3. Make a Pet Evacuation Plan<p> "No family disaster plan is complete without including your pets and all of your animals," says veterinarian Heather Case in <a href="https://www.youtube.com/watch?v=Q9NRJkFKAm4" target="_blank">a video</a> produced by the American Veterinary Medical Association.</p><p>It's important to determine where to take your pet in the event of an emergency.</p><p>Red Cross shelters and many other emergency shelters allow only service animals. Ask your vet, local animal shelters, and emergency management officials for information on local and regional animal sheltering options.</p><p>For those with access to the rare shelter that allows pets, CDC offers <a href="https://www.cdc.gov/healthypets/emergencies/pets-in-evacuation-centers.html" target="_blank">tips on what to expect</a> there, including potential health risks and hygiene best practices.</p><p>Beyond that, talk with family or friends outside the evacuation area about potentially hosting you and/or your pet if you're comfortable doing so. Search for pet-friendly hotel or boarding options along key evacuation routes.</p><p>If you have exotic pets or a mix of large and small animals, you may need to identify multiple locations to shelter them.</p><p>For other household pets like hamsters, snakes, and fish, the SPCA recommends that if they normally live in a cage, they should be transported in that cage. If the enclosure is too big to transport, however, transfer them to a smaller container temporarily. (More on that <a href="https://www.spcai.org/take-action/emergency-preparedness/evacuation-how-to-be-pet-prepared" target="_blank" rel="noopener noreferrer">here</a>.)</p><p>For any pet, a key step is to establish who in your household will be the point person for gathering up pets and bringing their supplies. Keep in mind that you may not be home when disaster strikes, so come up with a Plan B. For example, you might form a buddy system with neighbors with pets, or coordinate with a trusted pet sitter.</p>
4. Prepare a Pet Evacuation Kit<p>Like the emergency preparedness kit you'd prepare for humans, assemble basic survival items for your pets in a sturdy, easy-to-grab container. Items should include:</p><ul><li>Water, food, and medicine to last a week or two;</li><li>Water, food bowls, and a can opener if packing wet food;</li><li>Litter supplies for cats (a shoebox lined with a plastic bag and litter may work);</li><li>Leashes, harnesses, or vehicle restraints if applicable;</li><li>A <a href="https://www.avma.org/resources/pet-owners/emergencycare/pet-first-aid-supplies-checklist" target="_blank">pet first aid kit</a>;</li><li>A sturdy carrier or crate for each cat or dog. In addition to easing transport, these may serve as your pet's most familiar or safe space in an unfamiliar environment;</li><li>A favorite toy and/or blanket;</li><li>If your pet is prone to anxiety or stress, the American Kennel Club suggests adding <a href="https://www.akc.org/expert-advice/home-living/create-emergency-evacuation-plan-dog/" target="_blank" rel="noopener noreferrer">stress-relieving items</a> like an anxiety vest or calming sprays.</li></ul><p>In the not-unlikely event that you and your pet have to shelter in different places, your kit should also include:</p><ul><li>Detailed information including contact information for you, your vet, and other emergency contacts;</li><li>A list with phone numbers and addresses of potential destinations, including pet-friendly hotels and emergency boarding facilities near your planned evacuation routes, plus friends or relatives in other areas who might be willing to host you or your pet;</li><li>Medical information including vaccine records and a current rabies vaccination tag;</li><li>Feeding notes including portions and sizes in case you need to leave your pet in someone else's care;</li><li>A photo of you and your pet for identification purposes.</li></ul>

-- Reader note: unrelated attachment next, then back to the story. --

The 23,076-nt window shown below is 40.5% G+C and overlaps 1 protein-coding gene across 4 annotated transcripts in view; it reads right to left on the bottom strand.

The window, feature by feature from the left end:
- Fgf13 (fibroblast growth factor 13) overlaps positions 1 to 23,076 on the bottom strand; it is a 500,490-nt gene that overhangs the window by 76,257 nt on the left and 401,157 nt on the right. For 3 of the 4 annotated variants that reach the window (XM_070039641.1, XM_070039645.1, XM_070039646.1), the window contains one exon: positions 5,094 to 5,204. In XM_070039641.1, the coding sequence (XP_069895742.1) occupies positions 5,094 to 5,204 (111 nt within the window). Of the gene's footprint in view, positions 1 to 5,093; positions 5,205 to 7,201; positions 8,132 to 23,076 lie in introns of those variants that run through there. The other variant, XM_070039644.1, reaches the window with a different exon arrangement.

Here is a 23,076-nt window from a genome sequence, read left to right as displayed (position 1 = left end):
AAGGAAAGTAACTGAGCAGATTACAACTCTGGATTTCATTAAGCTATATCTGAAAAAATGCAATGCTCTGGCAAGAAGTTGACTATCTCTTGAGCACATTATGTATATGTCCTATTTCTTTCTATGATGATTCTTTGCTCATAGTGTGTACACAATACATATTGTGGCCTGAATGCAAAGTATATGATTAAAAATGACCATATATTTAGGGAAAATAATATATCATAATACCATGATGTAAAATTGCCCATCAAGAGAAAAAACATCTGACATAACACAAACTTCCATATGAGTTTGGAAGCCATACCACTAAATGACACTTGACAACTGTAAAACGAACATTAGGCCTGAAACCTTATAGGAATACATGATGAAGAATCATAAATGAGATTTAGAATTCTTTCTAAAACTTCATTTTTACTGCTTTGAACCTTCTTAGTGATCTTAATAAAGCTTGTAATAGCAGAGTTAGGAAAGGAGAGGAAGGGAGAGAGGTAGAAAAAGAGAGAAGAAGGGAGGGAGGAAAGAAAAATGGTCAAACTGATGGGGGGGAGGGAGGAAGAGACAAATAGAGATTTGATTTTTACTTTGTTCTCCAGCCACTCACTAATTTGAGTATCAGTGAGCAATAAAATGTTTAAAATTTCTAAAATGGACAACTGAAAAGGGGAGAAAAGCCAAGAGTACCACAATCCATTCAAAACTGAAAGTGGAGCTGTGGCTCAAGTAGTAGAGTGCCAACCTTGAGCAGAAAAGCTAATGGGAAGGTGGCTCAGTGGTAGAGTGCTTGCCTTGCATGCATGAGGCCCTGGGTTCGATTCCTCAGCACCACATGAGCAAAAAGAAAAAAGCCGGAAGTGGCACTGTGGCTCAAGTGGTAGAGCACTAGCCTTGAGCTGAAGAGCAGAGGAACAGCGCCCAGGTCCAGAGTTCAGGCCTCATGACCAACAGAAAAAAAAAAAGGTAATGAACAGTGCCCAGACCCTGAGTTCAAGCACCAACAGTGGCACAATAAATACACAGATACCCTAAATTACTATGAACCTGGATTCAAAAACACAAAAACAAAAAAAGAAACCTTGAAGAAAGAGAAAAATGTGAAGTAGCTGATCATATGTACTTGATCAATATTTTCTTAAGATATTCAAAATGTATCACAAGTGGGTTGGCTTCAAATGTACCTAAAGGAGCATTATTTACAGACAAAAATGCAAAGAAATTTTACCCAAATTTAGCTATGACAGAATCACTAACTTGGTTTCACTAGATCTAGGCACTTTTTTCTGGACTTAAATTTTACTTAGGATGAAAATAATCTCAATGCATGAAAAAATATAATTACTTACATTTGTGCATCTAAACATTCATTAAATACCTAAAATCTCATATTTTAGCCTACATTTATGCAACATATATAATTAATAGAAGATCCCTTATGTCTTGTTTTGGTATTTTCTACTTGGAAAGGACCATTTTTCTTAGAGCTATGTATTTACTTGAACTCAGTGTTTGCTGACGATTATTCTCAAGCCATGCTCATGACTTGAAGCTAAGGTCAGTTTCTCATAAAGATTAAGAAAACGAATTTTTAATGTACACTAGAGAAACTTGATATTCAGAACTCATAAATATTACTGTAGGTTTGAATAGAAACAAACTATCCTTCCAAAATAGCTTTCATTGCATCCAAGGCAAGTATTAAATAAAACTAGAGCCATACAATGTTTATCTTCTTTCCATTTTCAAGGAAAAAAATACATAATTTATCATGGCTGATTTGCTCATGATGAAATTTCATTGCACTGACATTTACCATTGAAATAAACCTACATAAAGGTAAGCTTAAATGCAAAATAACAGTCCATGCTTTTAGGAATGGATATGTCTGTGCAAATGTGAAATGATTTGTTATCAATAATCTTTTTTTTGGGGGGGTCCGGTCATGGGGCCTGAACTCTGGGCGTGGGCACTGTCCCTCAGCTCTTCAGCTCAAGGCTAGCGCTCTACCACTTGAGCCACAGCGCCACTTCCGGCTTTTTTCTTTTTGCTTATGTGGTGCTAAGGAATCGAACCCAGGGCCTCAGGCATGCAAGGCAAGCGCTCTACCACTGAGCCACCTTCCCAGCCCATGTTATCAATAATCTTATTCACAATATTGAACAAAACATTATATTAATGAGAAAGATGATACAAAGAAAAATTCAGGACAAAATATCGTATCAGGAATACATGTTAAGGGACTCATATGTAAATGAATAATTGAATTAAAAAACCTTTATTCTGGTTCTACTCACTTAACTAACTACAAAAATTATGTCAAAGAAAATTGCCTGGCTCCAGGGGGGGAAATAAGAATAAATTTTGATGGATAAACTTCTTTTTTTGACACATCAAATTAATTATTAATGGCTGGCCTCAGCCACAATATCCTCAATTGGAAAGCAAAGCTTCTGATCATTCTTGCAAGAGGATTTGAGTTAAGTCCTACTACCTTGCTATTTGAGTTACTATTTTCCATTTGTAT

5. Be Ready to Evacuate at Any Time<p>It's always wise to be prepared, but stay especially vigilant in high-risk periods during fire or hurricane season. Practice evacuating at different times of day. Make sure your grab-and-go kit is up to date and in a convenient location, and keep leashes and carriers by the exit door. You might even stow a thick pillowcase under your bed for middle-of-the-night, dash-out emergencies when you don't have time to coax an anxious pet into a carrier. If forecasters warn of potential wildfire, a hurricane, or other dangerous conditions, bring outdoor pets inside so you can keep a close eye on them.</p><p>As with any emergency, the key is to be prepared. As the American Kennel Club points out, "If you panic, it will agitate your dog. Therefore, <a href="https://www.akc.org/expert-advice/home-living/create-emergency-evacuation-plan-dog/" target="_blank" rel="noopener noreferrer">pet disaster preparedness</a> will not only reduce your anxiety but will help reduce your pet's anxiety too."</p>
Evacuating Horses and Other Farm Animals<p>The same basic principles apply for evacuating horses and most other livestock. Provide each with some form of identification. Ensure that adequate food, water, and medicine are available. And develop a clear plan on where to go and how to get there.</p><p>Sheltering and transporting farm animals requires careful coordination, from identifying potential shelter space at fairgrounds, racetracks, or pastures, to ensuring enough space is available in vehicles and trailers – not to mention handlers and drivers on hand to support the effort.</p><p>For most farm animals, the Red Cross advises that you consider precautionary evacuation when a threat seems imminent but evacuation orders haven't yet been announced. The American Veterinary Medical Association has <a href="https://www.avma.org/resources/pet-owners/emergencycare/large-animals-and-livestock-disasters" target="_blank">more information</a>.</p>
Bottom Line: If You Need to Evacuate, So Do Your Pets<p>As the Humane Society warns, pets left behind in a disaster can easily be injured, lost, or killed. Plan ahead to make sure you can safely evacuate your entire household – furry members included.</p>